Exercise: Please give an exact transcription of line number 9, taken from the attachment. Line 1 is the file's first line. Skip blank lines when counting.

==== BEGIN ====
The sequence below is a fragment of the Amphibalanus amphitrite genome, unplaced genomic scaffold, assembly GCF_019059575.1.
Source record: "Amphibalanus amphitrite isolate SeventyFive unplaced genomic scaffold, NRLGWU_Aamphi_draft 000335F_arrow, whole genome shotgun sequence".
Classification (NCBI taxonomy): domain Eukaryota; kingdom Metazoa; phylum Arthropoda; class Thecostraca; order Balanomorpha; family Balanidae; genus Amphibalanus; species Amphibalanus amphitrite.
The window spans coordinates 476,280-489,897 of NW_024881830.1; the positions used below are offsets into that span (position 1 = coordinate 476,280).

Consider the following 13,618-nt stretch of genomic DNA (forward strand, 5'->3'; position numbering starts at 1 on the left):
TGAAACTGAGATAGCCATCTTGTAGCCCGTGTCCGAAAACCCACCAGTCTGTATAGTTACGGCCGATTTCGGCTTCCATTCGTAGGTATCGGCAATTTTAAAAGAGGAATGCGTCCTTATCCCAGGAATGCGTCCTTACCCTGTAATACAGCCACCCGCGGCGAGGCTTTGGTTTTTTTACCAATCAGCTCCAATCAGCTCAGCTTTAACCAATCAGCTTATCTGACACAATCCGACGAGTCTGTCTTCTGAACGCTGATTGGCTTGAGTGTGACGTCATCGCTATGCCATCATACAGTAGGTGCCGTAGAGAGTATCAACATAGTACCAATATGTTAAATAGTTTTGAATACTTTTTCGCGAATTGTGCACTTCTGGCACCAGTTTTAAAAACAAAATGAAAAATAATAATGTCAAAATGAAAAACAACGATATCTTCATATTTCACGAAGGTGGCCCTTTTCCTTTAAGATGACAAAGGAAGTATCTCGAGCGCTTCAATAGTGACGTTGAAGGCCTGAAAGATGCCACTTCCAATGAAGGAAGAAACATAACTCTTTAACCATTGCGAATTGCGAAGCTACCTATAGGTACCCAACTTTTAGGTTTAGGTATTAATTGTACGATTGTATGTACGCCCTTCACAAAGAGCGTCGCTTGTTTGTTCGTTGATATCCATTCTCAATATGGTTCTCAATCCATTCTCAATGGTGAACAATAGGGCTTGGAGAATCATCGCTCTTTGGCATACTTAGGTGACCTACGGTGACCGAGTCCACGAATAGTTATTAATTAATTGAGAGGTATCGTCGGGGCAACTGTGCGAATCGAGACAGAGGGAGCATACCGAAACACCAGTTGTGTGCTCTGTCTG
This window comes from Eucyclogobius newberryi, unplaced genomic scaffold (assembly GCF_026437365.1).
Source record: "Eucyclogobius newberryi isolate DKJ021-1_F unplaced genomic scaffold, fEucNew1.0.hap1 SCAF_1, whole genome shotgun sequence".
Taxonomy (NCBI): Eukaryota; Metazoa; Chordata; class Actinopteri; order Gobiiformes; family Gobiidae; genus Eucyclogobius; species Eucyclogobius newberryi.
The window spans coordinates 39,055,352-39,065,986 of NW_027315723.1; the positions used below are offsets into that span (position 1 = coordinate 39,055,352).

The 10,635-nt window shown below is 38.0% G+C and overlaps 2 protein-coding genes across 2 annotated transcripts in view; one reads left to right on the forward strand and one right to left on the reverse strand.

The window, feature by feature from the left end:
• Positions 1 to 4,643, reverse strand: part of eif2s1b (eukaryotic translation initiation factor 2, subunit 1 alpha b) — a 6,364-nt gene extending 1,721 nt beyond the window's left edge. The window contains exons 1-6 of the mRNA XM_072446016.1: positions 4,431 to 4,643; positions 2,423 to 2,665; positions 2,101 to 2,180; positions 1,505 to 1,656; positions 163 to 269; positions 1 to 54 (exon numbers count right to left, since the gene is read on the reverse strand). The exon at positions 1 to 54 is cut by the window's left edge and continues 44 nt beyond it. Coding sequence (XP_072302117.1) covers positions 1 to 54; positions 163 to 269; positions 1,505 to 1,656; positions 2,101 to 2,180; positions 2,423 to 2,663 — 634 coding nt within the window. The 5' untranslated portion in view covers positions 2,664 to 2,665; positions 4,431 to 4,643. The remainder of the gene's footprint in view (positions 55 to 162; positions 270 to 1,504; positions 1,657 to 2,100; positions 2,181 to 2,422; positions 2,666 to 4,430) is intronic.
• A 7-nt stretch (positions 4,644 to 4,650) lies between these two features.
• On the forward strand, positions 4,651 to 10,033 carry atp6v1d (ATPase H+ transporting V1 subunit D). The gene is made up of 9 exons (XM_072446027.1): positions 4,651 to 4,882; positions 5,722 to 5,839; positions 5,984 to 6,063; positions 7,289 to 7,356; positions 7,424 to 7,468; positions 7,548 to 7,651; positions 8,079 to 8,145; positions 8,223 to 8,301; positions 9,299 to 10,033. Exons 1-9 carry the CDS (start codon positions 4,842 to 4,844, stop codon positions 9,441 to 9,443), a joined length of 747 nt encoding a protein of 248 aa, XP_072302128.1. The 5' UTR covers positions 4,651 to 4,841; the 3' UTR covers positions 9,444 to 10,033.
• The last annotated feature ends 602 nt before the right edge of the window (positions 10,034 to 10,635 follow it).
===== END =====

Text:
Taxonomy (NCBI): Eukaryota; Metazoa; Chordata; class Actinopteri; order Gobiiformes; family Gobiidae; genus Eucyclogobius; species Eucyclogobius newberryi.